[ECOS] Interrupt acknowledge in ISR.

Nick Garnett nickg@redhat.com
Fri Dec 7 02:44:00 GMT 2001


<felixwong@i-technologies.cc> writes:

> Agree to have cyg_drv_interrupt_acknowledge() put into the ISR, unless
> the interrupt controller of the target MCU(if any) is not allowed to do so.
> 
> I am trying to use the advice from Nick Garnett - not to mess with the mask
> and unmask during ISR/DSR processes.
> 
> In case I must use mask/unmask (such as the voltage LEVEL interrupts), or if 
> there are 2 serial driver ISRs enabled at the same time, something has to be 
> added in some MCUs including mine.
> 
> For the ARM MCU I am using, the interrupt mask uses the Read/Modify/Write 
> (R/M/W) 3 instructions method of "masking" or "unmasking" process.  It 
> seems that I have to use the "cyg_drv_isr_lock()" to mask off the I/F of CPSR 
> before the (R/M/W). Then "cyg_drv_isr_unlock()" to enable ISRs again.
> 
> Before using "cyg_drv_isr_lock()", the output I can see is - the ISR works fine
> for some length time, then that ISR can never be entered (possibily masked
> by other ISRs in R/M/W process).  The length of time will be shortened if 
> I add some delay into the R/M/W process intentionally.  This can also be verified 
> in another thread that output the interrupt MASK in random time intervals.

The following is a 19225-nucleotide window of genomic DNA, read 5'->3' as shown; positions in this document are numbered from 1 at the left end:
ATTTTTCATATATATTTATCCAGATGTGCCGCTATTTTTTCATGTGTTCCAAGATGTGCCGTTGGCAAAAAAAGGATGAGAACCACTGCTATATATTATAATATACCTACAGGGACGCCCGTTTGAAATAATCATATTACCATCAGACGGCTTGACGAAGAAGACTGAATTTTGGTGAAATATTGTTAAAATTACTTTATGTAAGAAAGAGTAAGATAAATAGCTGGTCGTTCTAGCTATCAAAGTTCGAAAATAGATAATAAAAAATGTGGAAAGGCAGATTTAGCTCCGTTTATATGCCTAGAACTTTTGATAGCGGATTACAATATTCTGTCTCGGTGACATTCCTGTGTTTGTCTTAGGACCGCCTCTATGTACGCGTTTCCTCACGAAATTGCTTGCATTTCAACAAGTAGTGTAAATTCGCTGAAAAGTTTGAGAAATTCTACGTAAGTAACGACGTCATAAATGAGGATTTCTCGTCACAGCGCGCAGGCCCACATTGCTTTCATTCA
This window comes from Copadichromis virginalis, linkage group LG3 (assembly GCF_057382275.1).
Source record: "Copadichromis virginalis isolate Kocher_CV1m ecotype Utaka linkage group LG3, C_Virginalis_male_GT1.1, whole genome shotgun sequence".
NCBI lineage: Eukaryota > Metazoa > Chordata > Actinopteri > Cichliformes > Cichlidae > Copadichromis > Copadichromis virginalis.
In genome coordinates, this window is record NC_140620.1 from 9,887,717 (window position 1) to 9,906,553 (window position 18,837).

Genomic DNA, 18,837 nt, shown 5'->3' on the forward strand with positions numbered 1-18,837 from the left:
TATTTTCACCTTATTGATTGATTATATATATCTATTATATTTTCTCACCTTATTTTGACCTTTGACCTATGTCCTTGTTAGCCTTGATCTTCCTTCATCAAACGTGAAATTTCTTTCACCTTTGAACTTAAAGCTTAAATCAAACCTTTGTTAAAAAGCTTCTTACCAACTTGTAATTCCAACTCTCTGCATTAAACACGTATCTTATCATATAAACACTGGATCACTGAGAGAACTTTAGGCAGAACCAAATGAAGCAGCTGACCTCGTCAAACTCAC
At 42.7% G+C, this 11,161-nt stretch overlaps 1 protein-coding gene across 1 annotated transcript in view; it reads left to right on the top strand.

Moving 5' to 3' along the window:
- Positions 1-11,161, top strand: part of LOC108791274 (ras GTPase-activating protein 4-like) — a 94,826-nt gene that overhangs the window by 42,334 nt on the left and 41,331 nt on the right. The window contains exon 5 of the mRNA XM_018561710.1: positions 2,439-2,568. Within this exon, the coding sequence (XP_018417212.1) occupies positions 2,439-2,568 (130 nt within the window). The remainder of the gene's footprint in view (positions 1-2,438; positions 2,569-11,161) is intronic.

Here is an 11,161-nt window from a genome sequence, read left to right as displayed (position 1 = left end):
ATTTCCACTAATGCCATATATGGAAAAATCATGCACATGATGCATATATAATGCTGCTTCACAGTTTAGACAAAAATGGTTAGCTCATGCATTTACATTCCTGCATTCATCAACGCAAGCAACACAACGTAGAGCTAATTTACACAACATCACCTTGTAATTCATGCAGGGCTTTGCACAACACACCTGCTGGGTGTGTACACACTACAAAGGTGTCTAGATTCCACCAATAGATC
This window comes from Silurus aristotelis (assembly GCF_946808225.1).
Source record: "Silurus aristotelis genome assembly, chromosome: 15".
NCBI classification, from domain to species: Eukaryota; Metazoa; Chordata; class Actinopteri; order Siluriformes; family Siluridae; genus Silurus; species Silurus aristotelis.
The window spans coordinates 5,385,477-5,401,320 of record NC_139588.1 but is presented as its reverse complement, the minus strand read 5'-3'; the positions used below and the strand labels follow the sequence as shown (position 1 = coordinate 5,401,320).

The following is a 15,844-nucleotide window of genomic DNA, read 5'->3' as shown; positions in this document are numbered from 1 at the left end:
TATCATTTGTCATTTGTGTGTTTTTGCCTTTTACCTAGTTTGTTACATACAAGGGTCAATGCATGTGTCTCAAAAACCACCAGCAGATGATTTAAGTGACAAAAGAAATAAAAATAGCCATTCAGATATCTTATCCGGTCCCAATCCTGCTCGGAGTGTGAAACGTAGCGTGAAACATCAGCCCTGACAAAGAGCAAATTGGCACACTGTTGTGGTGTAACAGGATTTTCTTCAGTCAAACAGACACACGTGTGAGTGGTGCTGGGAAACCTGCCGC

> 
> i.e. in some MCUs, you cannot use "cyg_drv_interrupt_mask()" or 
> "cyg_drv_interrupt_unmask()" alone without "cyg_drv_isr_lock()"/"unlock".
> 
> Or should it be  HAL_ENABLE_INTERRUPTS(), HAL_DISABLE_INTERRUPTS()
> instead of "cyg_drv_isr_lock()"/"unlock" pairs for less CPU overhead in 
> single MCU systems?
> 
> Any comment?
> 

In other targets where the interrupt mask/unmask is a long operation
we have written the HAL_INTERRUPT_MASK() and HAL_INTERRUPT_UNMASK()
macros to disable and restore the interrupt state around the
operation. However, that is often just for paranoia, most of the
places where interrupts are masked/unmasked are already places where
interrupts are disabled.

If you know that some mask/unmask operation may be called outside of a
interrupt-disabled context, then you should use the ISR lock around
it.

-- 
Nick Garnett, eCos Kernel Architect
Red Hat, Cambridge, UK



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